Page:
Richard Harris - MacArthur Park (1968); Irish Actor Harris Takes the Song You Loved To Hate To # 2, Inspiring Tons of Cover Versions Including One By Will Lee Who Crushes It Live On Letterman
Photo: Tourism Media. MacArthur Park, L.A., California
Gems From the Singles Box
"MacArthur Park" by Richard Harris reached #2 on the Billboard Hot 100 in June of 1968. Harris has been know to say that although he was not a singer, he approached the song as an actor and he gave it his all. The songwriter Jimmy Webb, who also played harpsichord on the Harris track, had a long and successful career penning hits for the likes of The 5th Dimension ("Up, Up and Away"), The Brooklyn Bridge ("Worst That Could Happen"), and many hits for Glen Campbell (including "By the Time I Get to Phoenix", "Wichita Lineman", and "Galveston"), just to name a few. But Webb really outdid himself when he wrote "MacArthur Park".
Photo: Larry Ellis/Daily Express
When "MacArthur Park" was released as a single, it was one of the longest songs ever to reach the Top 10 of the Billboard Hot 100 chart. For comparison, "Hey Jude" by The Beatles was a long one, too, clocking in at 7:11 while most hit singles fell around 3 minutes, plus or minus. When "MacArthur Park" was played in rotation at most Top 40 stations in May and June of 1968, the reaction was huge. Webb has explained that he wrote the song about a failed relationship, in which they had spent a good deal of time in the actual MacArthur Park in LA.
Listen to Richard Harris' version of "MacArthur Park"
Listeners fell into several camps regarding the lyrics, either good, bad, or laughable. The metaphoric lyrics were certainly open to interpretation, but something about the record piqued the interest of musicians, record collectors, basically the entire music community. Once ignited, that passion has continued for over 50 years to this day.
Second Hand Songs lists nearly 200 versions of "MacArthur Park" including well over 100 vocal covers; the remaining are instrumentals. Chartwise, only Donna Summer's disco version did better than the Harris original, scoring a #1 in 1978. Interestingly, when Richard Harris peaked at #2, the record that kept him out of the #1 spot was "This Guy's In Love With You" by Herb Alpert.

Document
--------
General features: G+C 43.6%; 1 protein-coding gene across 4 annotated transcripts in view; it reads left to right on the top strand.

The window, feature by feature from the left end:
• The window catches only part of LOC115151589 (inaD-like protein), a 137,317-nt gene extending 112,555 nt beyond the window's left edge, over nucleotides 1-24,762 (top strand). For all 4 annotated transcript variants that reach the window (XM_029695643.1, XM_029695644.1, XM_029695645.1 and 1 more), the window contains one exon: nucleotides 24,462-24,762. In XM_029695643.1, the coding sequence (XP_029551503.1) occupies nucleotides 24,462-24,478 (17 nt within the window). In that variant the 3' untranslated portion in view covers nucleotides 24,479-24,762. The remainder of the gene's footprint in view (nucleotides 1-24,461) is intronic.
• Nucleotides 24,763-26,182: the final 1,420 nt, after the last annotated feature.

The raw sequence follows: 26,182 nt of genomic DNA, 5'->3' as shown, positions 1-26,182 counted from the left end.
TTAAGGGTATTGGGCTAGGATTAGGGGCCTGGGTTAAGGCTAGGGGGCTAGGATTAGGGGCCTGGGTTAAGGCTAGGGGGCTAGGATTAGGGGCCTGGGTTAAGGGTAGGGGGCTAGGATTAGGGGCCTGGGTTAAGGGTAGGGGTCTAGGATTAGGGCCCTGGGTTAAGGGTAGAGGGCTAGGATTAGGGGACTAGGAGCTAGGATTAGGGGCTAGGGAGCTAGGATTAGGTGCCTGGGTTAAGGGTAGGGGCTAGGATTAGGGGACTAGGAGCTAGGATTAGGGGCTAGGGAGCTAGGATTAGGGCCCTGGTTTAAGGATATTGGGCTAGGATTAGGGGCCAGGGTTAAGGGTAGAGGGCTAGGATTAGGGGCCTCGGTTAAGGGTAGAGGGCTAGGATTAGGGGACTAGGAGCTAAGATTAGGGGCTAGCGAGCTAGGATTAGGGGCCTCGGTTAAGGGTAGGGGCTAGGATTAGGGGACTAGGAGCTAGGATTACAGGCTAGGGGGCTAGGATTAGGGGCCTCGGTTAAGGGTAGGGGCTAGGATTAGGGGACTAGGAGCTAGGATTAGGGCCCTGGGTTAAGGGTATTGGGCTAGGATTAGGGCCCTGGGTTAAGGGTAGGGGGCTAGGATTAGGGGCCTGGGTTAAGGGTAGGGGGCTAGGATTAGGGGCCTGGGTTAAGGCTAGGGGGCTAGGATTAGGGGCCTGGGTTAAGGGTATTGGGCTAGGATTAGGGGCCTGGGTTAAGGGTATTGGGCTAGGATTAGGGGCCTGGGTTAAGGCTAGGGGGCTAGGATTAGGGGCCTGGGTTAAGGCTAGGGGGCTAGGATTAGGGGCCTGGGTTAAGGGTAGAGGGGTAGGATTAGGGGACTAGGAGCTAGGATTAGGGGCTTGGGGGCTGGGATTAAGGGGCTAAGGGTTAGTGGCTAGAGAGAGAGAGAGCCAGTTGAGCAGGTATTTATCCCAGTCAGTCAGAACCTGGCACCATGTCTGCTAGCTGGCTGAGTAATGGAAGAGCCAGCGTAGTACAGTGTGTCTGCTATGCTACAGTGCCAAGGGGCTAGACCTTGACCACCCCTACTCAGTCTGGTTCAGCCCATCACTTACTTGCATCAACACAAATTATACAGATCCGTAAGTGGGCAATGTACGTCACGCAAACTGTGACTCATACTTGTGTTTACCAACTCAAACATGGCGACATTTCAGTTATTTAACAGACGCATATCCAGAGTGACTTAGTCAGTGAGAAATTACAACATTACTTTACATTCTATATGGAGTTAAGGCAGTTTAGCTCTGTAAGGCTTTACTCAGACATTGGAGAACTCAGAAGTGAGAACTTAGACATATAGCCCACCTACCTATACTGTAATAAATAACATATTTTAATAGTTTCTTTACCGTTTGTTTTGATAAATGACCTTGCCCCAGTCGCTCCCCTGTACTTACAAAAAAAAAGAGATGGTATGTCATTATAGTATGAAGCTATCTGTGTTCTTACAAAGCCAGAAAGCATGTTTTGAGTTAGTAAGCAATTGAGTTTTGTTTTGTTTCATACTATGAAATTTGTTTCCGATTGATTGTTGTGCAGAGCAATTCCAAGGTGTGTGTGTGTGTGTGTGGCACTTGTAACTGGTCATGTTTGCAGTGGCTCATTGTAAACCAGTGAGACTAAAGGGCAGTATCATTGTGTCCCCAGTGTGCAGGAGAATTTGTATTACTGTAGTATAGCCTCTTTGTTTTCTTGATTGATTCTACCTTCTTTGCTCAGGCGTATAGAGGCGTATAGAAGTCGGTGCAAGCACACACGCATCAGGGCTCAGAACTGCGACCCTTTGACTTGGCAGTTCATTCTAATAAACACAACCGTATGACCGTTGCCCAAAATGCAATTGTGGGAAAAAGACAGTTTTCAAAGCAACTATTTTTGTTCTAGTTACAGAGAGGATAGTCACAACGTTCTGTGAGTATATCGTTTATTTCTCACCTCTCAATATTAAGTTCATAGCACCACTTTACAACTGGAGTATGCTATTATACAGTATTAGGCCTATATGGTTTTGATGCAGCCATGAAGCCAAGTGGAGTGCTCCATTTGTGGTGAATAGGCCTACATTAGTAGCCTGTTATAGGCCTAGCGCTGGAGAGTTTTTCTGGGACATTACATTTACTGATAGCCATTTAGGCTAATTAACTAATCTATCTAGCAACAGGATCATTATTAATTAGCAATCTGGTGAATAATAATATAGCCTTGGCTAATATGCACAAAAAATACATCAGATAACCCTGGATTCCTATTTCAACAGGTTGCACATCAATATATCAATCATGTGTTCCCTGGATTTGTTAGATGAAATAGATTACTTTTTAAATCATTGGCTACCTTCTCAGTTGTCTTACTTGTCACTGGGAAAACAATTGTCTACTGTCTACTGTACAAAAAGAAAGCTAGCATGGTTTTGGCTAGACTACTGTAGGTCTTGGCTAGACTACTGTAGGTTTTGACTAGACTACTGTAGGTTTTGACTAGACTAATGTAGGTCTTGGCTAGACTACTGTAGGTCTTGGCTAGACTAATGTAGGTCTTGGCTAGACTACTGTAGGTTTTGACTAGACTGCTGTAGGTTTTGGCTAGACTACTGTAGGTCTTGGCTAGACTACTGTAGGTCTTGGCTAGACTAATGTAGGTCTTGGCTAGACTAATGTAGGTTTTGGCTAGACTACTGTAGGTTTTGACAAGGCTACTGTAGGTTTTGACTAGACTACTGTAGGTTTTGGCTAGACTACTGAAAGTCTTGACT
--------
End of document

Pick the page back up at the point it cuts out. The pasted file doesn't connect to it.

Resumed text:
Fun Fact: In Alpert's long career (he's still going), "This Guy's In Love With You" was his only vocal performance and he had to be talked into it by the song's composer, Burt Bacharach. But, I digress.
Sampling some of the many covers is both fun and informative. Many of them are over-wrought as you might expect. On the other hand, Dionne Warwick sounds a little too relaxed, never letting down that veneer of cool sophistication. Diana Ross, who cut a version with The Supremes, sounds positively supreme. In the Motor City, the Four Tops scored a Top 40 single with their live version. I'm a fan of Levi Stubbs and his group, but I would rather hear them go even heavier on the soul and less reverential to the original.
One of the most surprisingly excellent versions was done by Jerry Reed and Chet Atkins as an instrumental guitar duet. Longtime fans of Atkins would expect such from a guitar master, but while Reed had guitar prowess of his own, he was known more for his singing on hit country songs like "Amos Moses."
Of the many covers of "MacArthur Park," a few others stand out. Glen Campbell's version contained a somewhat unexpected treat; Campbell himself plays an electric guitar solo during the instrumental break.
One of the best cover versions comes from a live performance by Will Lee with Letterman's studio band. As detailed below, Letterman gave the guest musician slot to a special performance of "MacArthur Park" and augmented the usual studio band with so many additional players that the assembled musicians began to look like an actual orchestra, lending credence to the name The CBS Orchestra. The studio band adopted the name when they moved over to CBS from NBC.
This version is such a tribute to the Harris original that Lee even sings "MacArthur's Park" as Harris (mistakenly) did. Lee would be the first to tell you that he's no Richard Harris, but man 'o man he does the song proud. Plus, he has a tremendous falsetto.
Lee is like a music super hero. It starts with playing bass and other instruments as a session musician with credits on literally hundreds of albums; he also produces many more. In that same vein, Lee is the music director for multiple artists' concerts, the kind with a house band (such as the Love Rocks NYC annual benefit concert). He has also played in David Letterman's studio band dating back to Letterman's daytime show (1980). Lee co-founded the world's premier Beatles tribute band, The Fab Faux, in which his participation continues to this day. Somehow, with all that, he found time to write and record three solo albums.